Mariposa Folk Foundation | History


To paraphrase a silly advertising expression from the 70’s: it’s come a long way, baby!


Chick Roberts, a performer and Mariposa supporter, said something in 1985 that still holds true: “The history of Mariposa is not any one person, it’s the history of an idea. Changing hands over and over again, Mariposa becomes like a folk tale…. The myth survives and continues to fire the blood.”

The Sixties

In 1961 at the peak of the folk revival that saw the likes of Bob Dylan, Joan Baez and Peter, Paul and Mary rise to prominence, the concept of a folk festival was revolutionary. Ruth Jones, using the Newport Folk Festival as a template, decided that Orillia could put on a festival and in ways beyond her imagining, she founded what has become a Canadian institution.

The first two Festivals were successful, peaceful and showcased the likes of The Travellers, Bonnie Dobson and Ian & Sylvia. The third one, in 1963, was another story altogether. Festival attendees outnumbered the town’s citizens; rowdy after-show “festivities” spilled onto town streets, and police could not cope with some of the drunken and unruly behavior. As a result, town council banned the Festival from Orillia.

In 1964, a last-minute arrangement was made to put on the Festival at an aging baseball stadium in Toronto. Gordon Lightfoot and Buffy Saint-Marie played that year (the Mariposa archives house a recording of Lightfoot introducing his new song, “Early Morning Rain”).

In 1965, the Festival moved to Innis Lake, northwest of Toronto, where Phil Ochs and Joni Mitchell (née Anderson) appeared. The Folk Festival was held there for the next three years and featured some of the all-time folk greats: Pete Seeger, Doc Watson, Sonny Terry and Brownie McGee. Under the direction of Estelle Klein, workshops became the predominant type of performance. This innovation was eventually adapted by most folk festivals in Canada and the USA.

In 1967 Leonard Cohen, Buddy Guy, Tom Rush, Richie Havens and Murray McLauchlan played the Festival. 1968 saw the event continue its nomadic ways as it moved to the Toronto Islands, a short ferry ride from downtown. Emphasis was placed on the workshops, the crafts and demonstrations, and it was estimated that over 15,000 people came to experience the event over the weekend. That was the year that Murray McLauchlan introduced the “smiling sun” logo, replacing the initial logo that Ian Tyson had designed for the Festival’s first year.

In 1969, Joan Baez was the headline act and it was the first year that the Festival actually made a profit. Protest songs were the prevalent type of music heard that year.

In the space of eight short years, Mariposa had not only survived but had thrived through an era of changing musical styles, disruption of the status quo, radical political upheaval and cultural revolution. True to its deceptive simplicity and its intellectual honesty, folk music remained a dynamic force and Mariposa seemed to demonstrate that strongly.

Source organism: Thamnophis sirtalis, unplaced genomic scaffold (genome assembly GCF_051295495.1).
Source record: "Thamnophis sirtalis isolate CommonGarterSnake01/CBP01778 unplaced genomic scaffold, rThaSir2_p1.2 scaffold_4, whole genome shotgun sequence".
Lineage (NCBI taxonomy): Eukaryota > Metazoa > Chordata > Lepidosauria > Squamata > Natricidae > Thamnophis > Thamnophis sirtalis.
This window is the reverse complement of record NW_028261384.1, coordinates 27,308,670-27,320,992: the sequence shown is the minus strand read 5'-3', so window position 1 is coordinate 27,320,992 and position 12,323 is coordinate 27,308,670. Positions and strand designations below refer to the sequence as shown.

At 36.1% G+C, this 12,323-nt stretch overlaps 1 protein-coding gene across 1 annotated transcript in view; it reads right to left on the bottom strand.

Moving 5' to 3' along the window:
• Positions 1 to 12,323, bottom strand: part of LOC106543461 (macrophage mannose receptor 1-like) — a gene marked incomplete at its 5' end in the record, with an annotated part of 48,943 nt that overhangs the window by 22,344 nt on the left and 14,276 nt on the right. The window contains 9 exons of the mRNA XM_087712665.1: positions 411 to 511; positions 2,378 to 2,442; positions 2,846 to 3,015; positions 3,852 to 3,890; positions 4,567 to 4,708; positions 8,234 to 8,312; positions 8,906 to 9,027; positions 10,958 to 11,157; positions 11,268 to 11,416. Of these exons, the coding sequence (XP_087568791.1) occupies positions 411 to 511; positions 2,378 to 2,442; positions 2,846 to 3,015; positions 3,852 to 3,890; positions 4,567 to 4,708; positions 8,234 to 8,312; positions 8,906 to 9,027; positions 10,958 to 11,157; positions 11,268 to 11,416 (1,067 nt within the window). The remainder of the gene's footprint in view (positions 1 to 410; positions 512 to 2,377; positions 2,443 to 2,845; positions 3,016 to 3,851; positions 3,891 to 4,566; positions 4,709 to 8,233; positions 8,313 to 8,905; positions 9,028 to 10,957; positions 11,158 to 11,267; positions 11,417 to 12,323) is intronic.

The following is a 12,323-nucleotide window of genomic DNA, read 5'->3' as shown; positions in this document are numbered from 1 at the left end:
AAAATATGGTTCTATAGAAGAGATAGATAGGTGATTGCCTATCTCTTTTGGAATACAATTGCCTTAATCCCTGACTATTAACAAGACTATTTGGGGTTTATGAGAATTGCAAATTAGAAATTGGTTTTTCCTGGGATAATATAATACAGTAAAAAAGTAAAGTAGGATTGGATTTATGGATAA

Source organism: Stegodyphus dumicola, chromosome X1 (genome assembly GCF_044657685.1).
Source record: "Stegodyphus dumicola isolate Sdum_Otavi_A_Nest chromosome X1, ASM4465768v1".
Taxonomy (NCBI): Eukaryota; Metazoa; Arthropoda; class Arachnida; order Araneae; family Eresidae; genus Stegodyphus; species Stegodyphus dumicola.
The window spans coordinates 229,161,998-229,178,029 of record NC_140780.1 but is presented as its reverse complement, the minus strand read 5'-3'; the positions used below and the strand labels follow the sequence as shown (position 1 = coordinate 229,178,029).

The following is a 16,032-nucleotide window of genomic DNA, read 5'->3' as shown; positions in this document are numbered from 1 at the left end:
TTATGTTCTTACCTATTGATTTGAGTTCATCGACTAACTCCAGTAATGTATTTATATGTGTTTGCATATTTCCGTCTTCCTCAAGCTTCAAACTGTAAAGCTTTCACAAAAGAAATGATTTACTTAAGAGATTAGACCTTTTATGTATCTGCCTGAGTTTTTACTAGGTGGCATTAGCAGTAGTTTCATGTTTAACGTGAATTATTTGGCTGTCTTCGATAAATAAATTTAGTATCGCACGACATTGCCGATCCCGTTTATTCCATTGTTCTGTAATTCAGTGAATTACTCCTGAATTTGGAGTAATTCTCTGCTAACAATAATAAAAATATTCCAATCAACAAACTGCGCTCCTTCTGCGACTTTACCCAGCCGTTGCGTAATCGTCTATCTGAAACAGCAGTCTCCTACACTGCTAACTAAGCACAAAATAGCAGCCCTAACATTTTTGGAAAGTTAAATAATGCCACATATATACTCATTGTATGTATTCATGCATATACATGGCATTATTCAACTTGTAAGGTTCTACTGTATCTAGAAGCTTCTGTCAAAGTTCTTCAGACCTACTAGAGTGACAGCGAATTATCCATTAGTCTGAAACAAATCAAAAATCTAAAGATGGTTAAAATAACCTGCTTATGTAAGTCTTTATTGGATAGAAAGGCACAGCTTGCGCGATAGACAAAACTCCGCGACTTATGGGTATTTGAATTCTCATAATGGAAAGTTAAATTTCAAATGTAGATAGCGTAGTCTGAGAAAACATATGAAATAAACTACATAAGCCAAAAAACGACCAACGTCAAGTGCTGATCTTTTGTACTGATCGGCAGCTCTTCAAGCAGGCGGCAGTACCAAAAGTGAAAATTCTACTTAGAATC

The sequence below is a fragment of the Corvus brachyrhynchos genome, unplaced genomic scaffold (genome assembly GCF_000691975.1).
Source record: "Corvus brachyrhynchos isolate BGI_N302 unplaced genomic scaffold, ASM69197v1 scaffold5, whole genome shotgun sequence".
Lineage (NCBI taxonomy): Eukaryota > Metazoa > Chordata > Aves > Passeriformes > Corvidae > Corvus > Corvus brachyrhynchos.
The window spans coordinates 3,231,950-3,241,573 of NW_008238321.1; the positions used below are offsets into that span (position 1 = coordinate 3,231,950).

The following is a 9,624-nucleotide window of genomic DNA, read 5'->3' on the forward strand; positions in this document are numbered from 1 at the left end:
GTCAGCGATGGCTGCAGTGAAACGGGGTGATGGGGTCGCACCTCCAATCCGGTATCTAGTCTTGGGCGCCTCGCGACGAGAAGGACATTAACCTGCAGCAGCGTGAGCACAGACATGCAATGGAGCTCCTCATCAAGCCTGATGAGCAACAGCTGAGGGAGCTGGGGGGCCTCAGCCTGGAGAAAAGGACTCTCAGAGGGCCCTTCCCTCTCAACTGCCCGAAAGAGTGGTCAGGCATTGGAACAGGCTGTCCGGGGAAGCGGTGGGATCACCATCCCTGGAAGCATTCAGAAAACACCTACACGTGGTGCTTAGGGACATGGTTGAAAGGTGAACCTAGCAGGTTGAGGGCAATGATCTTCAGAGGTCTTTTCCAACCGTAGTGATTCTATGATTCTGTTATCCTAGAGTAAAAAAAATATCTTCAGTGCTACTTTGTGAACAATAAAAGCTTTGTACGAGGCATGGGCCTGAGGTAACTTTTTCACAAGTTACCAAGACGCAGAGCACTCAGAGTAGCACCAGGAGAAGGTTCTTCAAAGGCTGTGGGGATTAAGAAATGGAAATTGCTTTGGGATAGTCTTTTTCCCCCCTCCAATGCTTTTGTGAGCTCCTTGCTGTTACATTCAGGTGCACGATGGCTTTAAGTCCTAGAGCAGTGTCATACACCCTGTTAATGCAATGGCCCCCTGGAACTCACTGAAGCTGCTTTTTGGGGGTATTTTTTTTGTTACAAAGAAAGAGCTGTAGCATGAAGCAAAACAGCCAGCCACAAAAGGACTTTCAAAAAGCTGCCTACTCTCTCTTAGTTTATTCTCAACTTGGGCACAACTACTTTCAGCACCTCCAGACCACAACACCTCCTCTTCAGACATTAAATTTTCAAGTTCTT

The Seventies

The seventies, for Mariposa at least, opened hopefully and with abundant energy and potential. It was the era of the “singer-songwriter” as Neil Young, Cat Stevens, Gordon Lightfoot and Joni Mitchell hit their stride and popularized the singer with a guitar genre. One of the all-time greats in that category, James Taylor, played the Festival in 1970 for a tiny fraction of what his normal fee was because then-girlfriend Joni told him it was “the cool thing to do”.

The 1972 Festival has gone down in history for the surprise visit of icons Gordon Lightfoot and Bob Dylan, and unannounced performances by Neil Young and Joni Mitchell.

As special as that was for the audience, Estelle Klein felt that too much focus on big name stars was straying from the mission statement of the Festival: The promotion and preservation of folk art in Canada through song, story, dance and craft. She led the Festival away from evening concerts and placed more focus on things like the Native Peoples area, the children’s area, the crafts area and educational workshops. She spearheaded the Mariposa in the Schools program. More and more of the entertainers came from as far away as Africa, Ireland and the southern USA, and showcased music that was new and different to the audience’s experience. Francophone acts continued to be a mainstay of the Festival and Toronto Island was securely the home of Mariposa. The organizers began to tape and archive performances and to publish regular newsletters.

Despite rain that plagued many of the festivals in that decade, attendance remained remarkably consistent and the media – mostly newspapers – gave the event the publicity it needed to stay in the public eye. Photos of the festivals show a young demographic characteristic of that Baby Boom era.

Among the well-known entertainers who graced Mariposa’s stages at that time were John Prine, Steve Goodman, Bruce Cockburn, Willie Dunn, John Allan Cameron, David Amram, Rita McNeil, the McGarrigle Sisters, Taj Mahal and Stan Rogers.

Ken Whiteley took over the artistic direction in 1978 and diversified the lineup by bringing in acts that were not strictly “folk” such as The Downchild Blues Band and Leon Redbone. Storytelling had become a standard at the Festival as well.